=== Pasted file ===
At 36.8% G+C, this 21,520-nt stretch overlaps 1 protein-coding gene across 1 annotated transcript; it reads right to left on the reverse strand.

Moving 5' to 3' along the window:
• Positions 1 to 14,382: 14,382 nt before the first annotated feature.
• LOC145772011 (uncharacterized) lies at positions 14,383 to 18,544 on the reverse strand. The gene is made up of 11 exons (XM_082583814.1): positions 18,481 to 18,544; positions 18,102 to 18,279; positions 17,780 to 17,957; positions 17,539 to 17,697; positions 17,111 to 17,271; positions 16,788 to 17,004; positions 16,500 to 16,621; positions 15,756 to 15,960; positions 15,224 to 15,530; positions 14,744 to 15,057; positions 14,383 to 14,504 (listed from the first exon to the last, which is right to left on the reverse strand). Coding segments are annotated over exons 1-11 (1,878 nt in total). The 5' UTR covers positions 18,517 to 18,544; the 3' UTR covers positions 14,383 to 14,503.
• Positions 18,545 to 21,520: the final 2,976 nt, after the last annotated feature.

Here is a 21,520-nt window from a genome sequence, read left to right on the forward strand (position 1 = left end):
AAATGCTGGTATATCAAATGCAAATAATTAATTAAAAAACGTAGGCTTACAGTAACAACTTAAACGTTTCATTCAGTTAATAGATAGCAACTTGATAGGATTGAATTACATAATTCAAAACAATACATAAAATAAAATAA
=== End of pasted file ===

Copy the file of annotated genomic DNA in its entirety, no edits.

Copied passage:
At 36.8% G+C, this 21,520-nt stretch overlaps 1 protein-coding gene across 1 annotated transcript; it reads right to left on the reverse strand.

Moving 5' to 3' along the window:
• Positions 1 to 14,382: 14,382 nt before the first annotated feature.
• LOC145772011 (uncharacterized) lies at positions 14,383 to 18,544 on the reverse strand. The gene is made up of 11 exons (XM_082583814.1): positions 18,481 to 18,544; positions 18,102 to 18,279; positions 17,780 to 17,957; positions 17,539 to 17,697; positions 17,111 to 17,271; positions 16,788 to 17,004; positions 16,500 to 16,621; positions 15,756 to 15,960; positions 15,224 to 15,530; positions 14,744 to 15,057; positions 14,383 to 14,504 (listed from the first exon to the last, which is right to left on the reverse strand). Coding segments are annotated over exons 1-11 (1,878 nt in total). The 5' UTR covers positions 18,517 to 18,544; the 3' UTR covers positions 14,383 to 14,503.
• Positions 18,545 to 21,520: the final 2,976 nt, after the last annotated feature.

Here is a 21,520-nt window from a genome sequence, read left to right on the forward strand (position 1 = left end):
AAATGCTGGTATATCAAATGCAAATAATTAATTAAAAAACGTAGGCTTACAGTAACAACTTAAACGTTTCATTCAGTTAATAGATAGCAACTTGATAGGATTGAATTACATAATTCAAAACAATACATAAAATAAAATAA